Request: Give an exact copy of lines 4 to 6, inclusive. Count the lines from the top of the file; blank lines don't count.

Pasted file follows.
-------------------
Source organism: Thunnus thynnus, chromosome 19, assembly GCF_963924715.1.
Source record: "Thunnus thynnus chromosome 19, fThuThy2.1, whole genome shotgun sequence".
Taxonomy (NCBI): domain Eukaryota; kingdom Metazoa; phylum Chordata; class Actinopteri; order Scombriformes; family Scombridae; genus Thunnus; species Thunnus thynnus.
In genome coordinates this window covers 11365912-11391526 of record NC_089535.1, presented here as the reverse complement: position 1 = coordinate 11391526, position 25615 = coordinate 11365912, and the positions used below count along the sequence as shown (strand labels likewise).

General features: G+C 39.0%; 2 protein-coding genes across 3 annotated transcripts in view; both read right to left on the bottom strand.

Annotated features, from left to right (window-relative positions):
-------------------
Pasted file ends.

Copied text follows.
In genome coordinates this window covers 11365912-11391526 of record NC_089535.1, presented here as the reverse complement: position 1 = coordinate 11391526, position 25615 = coordinate 11365912, and the positions used below count along the sequence as shown (strand labels likewise).

General features: G+C 39.0%; 2 protein-coding genes across 3 annotated transcripts in view; both read right to left on the bottom strand.

Annotated features, from left to right (window-relative positions):